One Summer we arrived, stayed and left without ever seeing Friday. He was away on one of his rambles. When Friday returned home and smelled our scent all over my grandfather’s house, he ran from room to room and looked up at Uncle Don with an accusing stare as if to as how he could have let this happen!

The following Summer Uncle Don said to Friday “Mike’s coming home” about a week before our arrival. He said Friday sat at the end of the laneway, stuck to the spot. By the time we drove up, the patient Friday could contain his enthusiasm no longer. He ran down the slight slop from the house just as Mike, my mother, emerged from behind the steering wheel. Just as she got her footing, she was bowled over by Friday’s two front paws firmly braced on each of her shoulders. They relished in each other’s company. For me it was wonderful to see such displays of affection in a family that was otherwise reserved. Friday showed great capacity to love all his life and what a big lug he had become.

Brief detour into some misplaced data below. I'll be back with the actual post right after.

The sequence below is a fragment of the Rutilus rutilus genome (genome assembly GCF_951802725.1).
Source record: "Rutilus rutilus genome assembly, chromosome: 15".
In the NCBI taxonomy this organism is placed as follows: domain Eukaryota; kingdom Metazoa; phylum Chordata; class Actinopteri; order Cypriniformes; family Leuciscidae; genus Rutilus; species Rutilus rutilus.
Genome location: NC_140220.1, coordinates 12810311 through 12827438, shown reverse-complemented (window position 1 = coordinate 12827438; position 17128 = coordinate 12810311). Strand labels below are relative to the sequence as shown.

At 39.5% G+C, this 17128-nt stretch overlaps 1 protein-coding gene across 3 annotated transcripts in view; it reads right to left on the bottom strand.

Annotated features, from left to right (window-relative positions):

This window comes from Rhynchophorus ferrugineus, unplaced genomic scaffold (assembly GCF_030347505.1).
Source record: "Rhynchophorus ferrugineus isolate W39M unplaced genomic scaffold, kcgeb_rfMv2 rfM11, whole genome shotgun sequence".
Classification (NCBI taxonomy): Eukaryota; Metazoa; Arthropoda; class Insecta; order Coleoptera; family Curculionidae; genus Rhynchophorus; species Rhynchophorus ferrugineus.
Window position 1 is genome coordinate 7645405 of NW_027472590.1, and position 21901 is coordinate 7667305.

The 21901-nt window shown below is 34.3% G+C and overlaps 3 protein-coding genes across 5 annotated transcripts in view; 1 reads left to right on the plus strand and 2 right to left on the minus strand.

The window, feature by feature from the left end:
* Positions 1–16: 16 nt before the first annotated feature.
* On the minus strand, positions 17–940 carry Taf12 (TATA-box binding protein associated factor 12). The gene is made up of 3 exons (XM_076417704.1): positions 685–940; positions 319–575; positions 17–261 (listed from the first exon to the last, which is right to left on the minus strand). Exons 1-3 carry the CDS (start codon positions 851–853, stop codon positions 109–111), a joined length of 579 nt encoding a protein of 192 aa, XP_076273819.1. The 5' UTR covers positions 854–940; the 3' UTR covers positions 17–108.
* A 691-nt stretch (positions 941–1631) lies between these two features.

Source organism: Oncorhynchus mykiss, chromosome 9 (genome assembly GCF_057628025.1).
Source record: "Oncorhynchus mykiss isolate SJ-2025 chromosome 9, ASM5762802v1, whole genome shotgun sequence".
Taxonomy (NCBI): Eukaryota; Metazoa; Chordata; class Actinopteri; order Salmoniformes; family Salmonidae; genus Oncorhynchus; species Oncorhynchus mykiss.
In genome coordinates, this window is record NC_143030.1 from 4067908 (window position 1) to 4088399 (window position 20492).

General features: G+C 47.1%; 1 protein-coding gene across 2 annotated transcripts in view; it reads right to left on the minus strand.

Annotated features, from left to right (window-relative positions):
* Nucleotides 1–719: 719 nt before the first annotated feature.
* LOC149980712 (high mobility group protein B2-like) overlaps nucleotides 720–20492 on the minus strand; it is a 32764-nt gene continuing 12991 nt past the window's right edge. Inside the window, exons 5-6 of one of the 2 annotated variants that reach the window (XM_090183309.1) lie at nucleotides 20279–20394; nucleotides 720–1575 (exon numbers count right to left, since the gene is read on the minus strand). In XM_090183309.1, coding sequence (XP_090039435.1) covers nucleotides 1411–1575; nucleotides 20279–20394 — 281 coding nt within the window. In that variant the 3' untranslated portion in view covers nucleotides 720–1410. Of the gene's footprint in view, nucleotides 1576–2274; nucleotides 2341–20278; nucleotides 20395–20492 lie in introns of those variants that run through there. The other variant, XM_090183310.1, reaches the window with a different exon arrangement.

The last chapter of this story is that as a drunk driver was about to strike my Cousin Cindy in front of the village corner store, the old dog Friday stepped into the car’s path and ended his days. He was a great dog who lived life to the full, kept his heart and mind sharp and looked out for himself and for those he loved. When I close my eyes I can still smell his fur and feel my head moving up and down to the rhythm of his happy heart.